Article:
A comparison between quetiapine and aripiprazole for treatment of schizophrenia

schizophrenia
Functional magnetic resonance imaging (fMRI) and other brain imaging technologies allow for the study of differences in brain activity in people diagnosed with schizophrenia. The image shows two levels of the brain, with areas that were more active in healthy controls than in schizophrenia patients shown in orange, during an fMRI study of working memory. Credit: Kim J, Matthews NL, Park S./PLoS One.

Schizophrenia is a common cause of incapacity and is ranked as the third-most-disabling illness subsequent to dementia and quadriplegia. Nearly, 75% of persons with schizophrenia have continuing problems with recurrent psychotic episodes.

Antipsychotics are effective in both the acute and chronic (maintenance) treatment of schizophrenia and other psychotic disorders. They differ in their pharmacology, kinetics, overall efficacy/effectiveness and tolerability, but perhaps more importantly, response and tolerability differs between patients. This variability of individual response means that there is no clear first line antipsychotic suitable for all patients. While there is increasing proof that most atypical antipsychotics offer benefits over typical antipsychotics, few long-term trials have openly matched SGAs. Quetiapine is a SGA with small tendency for locomotors side effects. It is prescribed for treatment of schizophrenia and other psychoses.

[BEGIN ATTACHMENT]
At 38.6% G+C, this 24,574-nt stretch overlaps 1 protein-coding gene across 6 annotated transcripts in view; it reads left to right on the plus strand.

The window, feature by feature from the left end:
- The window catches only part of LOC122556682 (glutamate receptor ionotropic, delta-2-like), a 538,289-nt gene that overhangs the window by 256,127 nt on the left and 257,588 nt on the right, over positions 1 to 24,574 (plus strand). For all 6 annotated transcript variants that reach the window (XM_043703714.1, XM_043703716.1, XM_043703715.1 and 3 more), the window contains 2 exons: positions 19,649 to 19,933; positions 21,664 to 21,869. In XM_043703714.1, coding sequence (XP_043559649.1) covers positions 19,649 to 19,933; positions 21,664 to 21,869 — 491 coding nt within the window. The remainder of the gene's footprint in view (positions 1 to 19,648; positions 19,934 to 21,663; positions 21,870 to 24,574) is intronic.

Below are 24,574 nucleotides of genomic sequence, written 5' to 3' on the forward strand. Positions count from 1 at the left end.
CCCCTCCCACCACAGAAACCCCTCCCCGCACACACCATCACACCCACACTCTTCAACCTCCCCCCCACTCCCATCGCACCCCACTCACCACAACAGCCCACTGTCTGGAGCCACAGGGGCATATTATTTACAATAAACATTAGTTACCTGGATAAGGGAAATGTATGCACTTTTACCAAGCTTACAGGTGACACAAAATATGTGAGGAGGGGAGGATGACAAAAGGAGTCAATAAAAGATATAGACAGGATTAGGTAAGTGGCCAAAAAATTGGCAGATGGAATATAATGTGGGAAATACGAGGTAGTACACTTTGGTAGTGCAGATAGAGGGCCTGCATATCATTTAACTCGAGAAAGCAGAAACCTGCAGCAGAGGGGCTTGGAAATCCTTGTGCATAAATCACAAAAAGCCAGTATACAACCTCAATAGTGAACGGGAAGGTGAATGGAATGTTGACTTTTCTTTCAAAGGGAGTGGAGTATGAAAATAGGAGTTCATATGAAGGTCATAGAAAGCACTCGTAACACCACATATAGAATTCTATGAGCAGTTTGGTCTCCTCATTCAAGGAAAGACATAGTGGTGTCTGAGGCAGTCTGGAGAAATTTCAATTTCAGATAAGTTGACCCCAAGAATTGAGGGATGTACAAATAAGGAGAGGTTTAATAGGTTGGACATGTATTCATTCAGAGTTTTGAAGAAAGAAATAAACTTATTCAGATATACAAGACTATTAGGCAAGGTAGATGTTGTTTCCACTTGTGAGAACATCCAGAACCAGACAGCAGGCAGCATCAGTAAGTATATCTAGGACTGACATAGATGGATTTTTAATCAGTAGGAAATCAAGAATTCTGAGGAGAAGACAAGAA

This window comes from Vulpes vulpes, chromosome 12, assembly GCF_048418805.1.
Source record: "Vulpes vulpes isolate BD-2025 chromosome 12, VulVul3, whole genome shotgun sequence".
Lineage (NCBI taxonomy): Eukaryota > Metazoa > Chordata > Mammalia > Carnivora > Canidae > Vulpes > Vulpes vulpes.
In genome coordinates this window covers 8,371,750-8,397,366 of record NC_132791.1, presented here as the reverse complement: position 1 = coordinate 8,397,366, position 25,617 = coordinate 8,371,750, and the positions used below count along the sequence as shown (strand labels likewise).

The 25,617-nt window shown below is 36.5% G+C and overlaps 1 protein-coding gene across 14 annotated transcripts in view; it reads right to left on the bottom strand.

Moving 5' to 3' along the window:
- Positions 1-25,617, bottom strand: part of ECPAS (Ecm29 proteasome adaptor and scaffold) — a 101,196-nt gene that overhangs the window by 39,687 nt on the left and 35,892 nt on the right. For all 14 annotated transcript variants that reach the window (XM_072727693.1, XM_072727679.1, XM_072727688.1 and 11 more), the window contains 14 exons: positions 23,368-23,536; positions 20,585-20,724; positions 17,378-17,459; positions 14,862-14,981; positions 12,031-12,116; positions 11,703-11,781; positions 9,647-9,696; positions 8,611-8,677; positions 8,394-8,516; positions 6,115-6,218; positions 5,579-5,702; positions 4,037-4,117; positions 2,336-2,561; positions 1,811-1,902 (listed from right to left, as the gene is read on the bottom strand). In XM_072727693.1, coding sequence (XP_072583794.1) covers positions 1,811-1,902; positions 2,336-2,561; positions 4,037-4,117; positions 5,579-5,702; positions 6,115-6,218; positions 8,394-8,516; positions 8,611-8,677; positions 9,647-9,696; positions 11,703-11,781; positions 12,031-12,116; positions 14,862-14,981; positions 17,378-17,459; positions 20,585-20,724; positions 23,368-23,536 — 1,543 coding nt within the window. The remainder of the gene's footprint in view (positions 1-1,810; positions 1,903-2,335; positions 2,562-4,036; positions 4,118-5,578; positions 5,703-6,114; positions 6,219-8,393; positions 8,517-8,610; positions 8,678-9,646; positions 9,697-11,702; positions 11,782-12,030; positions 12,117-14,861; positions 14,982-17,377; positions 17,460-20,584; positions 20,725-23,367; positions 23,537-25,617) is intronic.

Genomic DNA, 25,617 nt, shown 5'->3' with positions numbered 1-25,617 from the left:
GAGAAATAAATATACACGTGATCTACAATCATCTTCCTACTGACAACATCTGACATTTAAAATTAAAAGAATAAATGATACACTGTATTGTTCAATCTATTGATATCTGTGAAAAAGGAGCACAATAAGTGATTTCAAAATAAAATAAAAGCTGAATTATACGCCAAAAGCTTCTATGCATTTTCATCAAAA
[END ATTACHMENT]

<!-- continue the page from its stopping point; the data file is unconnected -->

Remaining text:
Aripiprazole, a partial agonist of dopamine D2 receptor, is a novel antipsychotic approved for the management of schizophrenia and bipolar I disorder. Since, in comparison with older atypical antipsychotics, like olanzapine and risperidone, aripiprazole and quetiapine are among the newest and safest SGAs, therefore in the present assessment the safety and efficacy of them had been compared with each other in a non-western patient population.

In this regard, 50 schizophrenic patients entered into two comparable groups for participation in a 12-week, double-blind study, for random assignment to quetiapine or aripiprazole. Based on the outcomes of the current study, no significant difference was evident between aripiprazole and quetiapine regarding improvement of positive and negative symptoms of .

For example, while both of aripiprazole and quetiapine demonstrated some efficacy in alleviation of positive symptoms, their efficacy was not so pronounced with respect to negative symptoms. General psychopathology and insight, too, revealed significant improvement with aripiprazole and quetiapine in comparison to other drugs. Also, in neither groups was there evidence of any significant increase in extrapyramidal adverse effects.


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More information: Saeed S. Shafti et al, A Comparison Between Quetiapine and Aripiprazole for Treatment of Schizophrenia: A Double Blind Contrast, Current Psychopharmacology (2016). DOI: 10.2174/2211556005666160301231207
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Citation: A comparison between quetiapine and aripiprazole for treatment of schizophrenia (2016, July 13) retrieved 17 July 2019 from https://medicalxpress.com/news/2016-07-comparison-quetiapine-aripiprazole-treatment-schizophrenia.html
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